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Open Access Research article

Population normative data for the 10/66 Dementia Research Group cognitive test battery from Latin America, India and China: a cross-sectional survey

Ana Luisa Sosa1, Emiliano Albanese2, Martin Prince2, Daisy Acosta3, Cleusa P Ferri2, Mariella Guerra4, Yueqin Huang5, KS Jacob6, Juan Llibre de Rodriguez7, Aquiles Salas8, Fang Yang5, Ciro Gaona9, AT Joteeshwaran10, Guillermina Rodriguez11, Gabriela Rojas de la Torre1, Joseph D Williams10 and Robert Stewart2*

Author Affiliations

1 National Institute of Neurology and Neurosurgery of Mexico, Mexico City, Mexico

2 King's College London (Institute of Psychiatry), London, UK

3 Universidad Nacional Pedro Henriquez Ureña (UNPHU), Santo Domingo, Dominican Republic

4 Instituto de la Memoria y Desórdenes Relacionados, Universidad Peruana Cayetano Heredia,. Lima, Peru

5 Institute of Mental Health, Peking University, Beijing, PR China

6 Christian Medical College, Vellore, India

7 Facultad de Medicina Finley-Albarran, Medical University of Havana, Cuba

8 Caracas University Hospital Faculty of Medicine, Universidad Central de Venezuela, Caracas, Venezuela

9 Clínica Loira, Caracas, Venezuela

10 Community Health Services, VHS, Chennai, India

11 Dirección General de Salud Publica Ministerio de Protección Social (6th district), Santo Domingo, Dominican Republic

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BMC Neurology 2009, 9:48  doi:10.1186/1471-2377-9-48

The electronic version of this article is the complete one and can be found online at: http://www.biomedcentral.com/1471-2377/9/48


Received:16 February 2009
Accepted:26 August 2009
Published:26 August 2009

© 2009 Sosa et al; licensee BioMed Central Ltd.

This is an Open Access article distributed under the terms of the Creative Commons Attribution License (http://creativecommons.org/licenses/by/2.0), which permits unrestricted use, distribution, and reproduction in any medium, provided the original work is properly cited.

Abstract

Background

1) To report site-specific normative values by age, sex and educational level for four components of the 10/66 Dementia Research Group cognitive test battery; 2) to estimate the main and interactive effects of age, sex, and educational level by site; and 3) to investigate the effect of site by region and by rural or urban location.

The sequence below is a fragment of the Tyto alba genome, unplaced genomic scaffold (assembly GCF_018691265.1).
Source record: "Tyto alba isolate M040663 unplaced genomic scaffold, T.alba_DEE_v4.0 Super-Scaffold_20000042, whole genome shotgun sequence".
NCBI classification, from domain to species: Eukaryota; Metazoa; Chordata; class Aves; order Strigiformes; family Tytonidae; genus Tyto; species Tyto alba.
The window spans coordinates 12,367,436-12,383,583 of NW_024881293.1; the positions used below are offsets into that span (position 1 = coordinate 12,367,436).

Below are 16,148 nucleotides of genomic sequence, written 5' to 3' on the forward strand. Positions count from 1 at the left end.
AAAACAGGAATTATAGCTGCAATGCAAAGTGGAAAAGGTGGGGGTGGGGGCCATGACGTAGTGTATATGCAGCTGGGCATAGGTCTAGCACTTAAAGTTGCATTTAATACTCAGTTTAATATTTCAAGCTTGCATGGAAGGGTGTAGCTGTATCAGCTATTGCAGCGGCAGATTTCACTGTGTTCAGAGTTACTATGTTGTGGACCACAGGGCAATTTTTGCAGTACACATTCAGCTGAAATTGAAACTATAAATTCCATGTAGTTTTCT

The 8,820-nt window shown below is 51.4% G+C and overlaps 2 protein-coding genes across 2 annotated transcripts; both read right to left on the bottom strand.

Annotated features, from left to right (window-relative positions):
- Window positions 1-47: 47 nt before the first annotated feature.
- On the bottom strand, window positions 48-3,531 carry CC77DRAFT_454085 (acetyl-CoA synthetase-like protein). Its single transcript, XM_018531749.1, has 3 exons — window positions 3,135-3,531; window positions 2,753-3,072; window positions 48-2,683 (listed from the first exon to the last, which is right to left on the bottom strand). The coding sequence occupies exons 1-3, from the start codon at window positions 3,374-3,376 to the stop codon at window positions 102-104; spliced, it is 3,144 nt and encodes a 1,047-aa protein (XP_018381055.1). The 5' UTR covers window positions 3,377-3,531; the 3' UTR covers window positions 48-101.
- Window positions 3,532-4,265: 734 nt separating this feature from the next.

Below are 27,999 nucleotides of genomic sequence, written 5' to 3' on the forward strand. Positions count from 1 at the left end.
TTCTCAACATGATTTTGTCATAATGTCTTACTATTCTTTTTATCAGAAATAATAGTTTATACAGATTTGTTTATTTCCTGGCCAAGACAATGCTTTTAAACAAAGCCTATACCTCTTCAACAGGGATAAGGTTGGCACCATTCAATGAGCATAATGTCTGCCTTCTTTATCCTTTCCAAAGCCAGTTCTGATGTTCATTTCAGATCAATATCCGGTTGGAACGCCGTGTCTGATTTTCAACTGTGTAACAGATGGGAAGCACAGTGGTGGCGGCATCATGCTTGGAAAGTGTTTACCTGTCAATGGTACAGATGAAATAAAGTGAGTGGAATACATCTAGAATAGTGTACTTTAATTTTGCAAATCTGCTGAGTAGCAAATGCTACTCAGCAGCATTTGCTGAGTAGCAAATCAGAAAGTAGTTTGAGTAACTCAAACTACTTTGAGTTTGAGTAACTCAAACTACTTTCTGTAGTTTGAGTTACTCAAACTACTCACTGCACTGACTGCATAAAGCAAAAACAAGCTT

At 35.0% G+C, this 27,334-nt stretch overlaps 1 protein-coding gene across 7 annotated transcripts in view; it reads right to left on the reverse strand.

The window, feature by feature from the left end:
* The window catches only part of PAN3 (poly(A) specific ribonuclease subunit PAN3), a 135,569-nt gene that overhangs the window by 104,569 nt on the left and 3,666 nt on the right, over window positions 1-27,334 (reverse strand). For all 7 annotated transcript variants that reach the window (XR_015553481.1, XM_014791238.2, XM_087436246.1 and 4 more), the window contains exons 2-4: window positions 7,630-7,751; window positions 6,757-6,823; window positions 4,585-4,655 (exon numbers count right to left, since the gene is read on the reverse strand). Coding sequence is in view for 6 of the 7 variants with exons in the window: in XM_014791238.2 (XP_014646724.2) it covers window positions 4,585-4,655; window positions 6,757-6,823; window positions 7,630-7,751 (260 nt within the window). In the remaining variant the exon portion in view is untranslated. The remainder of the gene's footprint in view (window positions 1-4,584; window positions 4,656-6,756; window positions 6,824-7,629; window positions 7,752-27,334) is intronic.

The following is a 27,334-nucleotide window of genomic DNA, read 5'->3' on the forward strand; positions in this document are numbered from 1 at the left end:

Methods

Population-based cross-sectional one phase catchment area surveys were conducted in Cuba, Dominican Republic, Venezuela, Peru, Mexico, China and India. The protocol included the administration of the Community Screening Instrument for Dementia (CSI 'D', generating the COGSCORE measure of global function), and the Consortium to Establish a Registry for Alzheimer's Disease (CERAD) verbal fluency (VF), word list memory (WLM, immediate recall) and recall (WLR, delayed recall) tests. Only those free of dementia were included in the analysis.

Results

Older people, and those with less education performed worse on all four tests. The effect of sex was much smaller and less consistent. There was a considerable effect of site after accounting for compositional differences in age, education and sex. Much of this was accounted for by the effect of region with Chinese participants performing better, and Indian participants worse, than those from Latin America. The effect of region was more prominent for VF and WLM than for COGSCORE and WLR.

Conclusion

Cognitive assessment is a basic element for dementia diagnosis. Age- and education-specific norms are required for this purpose, while the effect of gender can probably be ignored. The basis of cultural effects is poorly understood, but our findings serve to emphasise that normative data may not be safely generalised from one population to another with quite different characteristics. The minimal effects of region on COGSCORE and WLR are reassuring with respect to the cross-cultural validity of the 10/66 dementia diagnosis, which uses only these elements of the 10/66 battery.

Background

Rapid demographic ageing around the world has important implications for health and social care. Cognitive decline and dementia have a high individual impact and are strongly age-associated [1], so that their overall prevalence and societal impact is increasing rapidly. A recent consensus report estimated that the number of people with dementia in the world will increase from 24 million to 82 million from 2000 to 2040 [2]. This increase will be particularly marked in low and middle income countries where epidemiological research into the aetiology and impact of dementia and cognitive decline is limited. The 10/66 Dementia Research Programme was set up to facilitate research in these regions and to provide data that can be used for public health and service planning [1]. Cognitive tests covering multiple domains are an essential component of a definitive dementia diagnostic assessment: for the purposes of establishing the criterion of decline in at least two domains of cognitive function, including memory [3]. Normative data are urgently required, given the influence of both education and culture on cognitive test performance [4,5].

The data presented in this paper were drawn from the 10/66 Dementia Research Group's cross-sectional surveys of older people carried out in seven urban and four rural sites in five Latin American countries, China and India. The primary objective was to generate site-specific norms for the cognitive test battery used in the 10/66 studies comprising tests of general cognitive function, verbal fluency and immediate and delayed verbal recall. Further objectives were: a) to assess the independent influences of age, educational level and gender and their homogeneity across sites, and b) to assess the extent to which variance attributable to site could be attributed to the effects of region and/or rural versus urban residence.

Method

Study design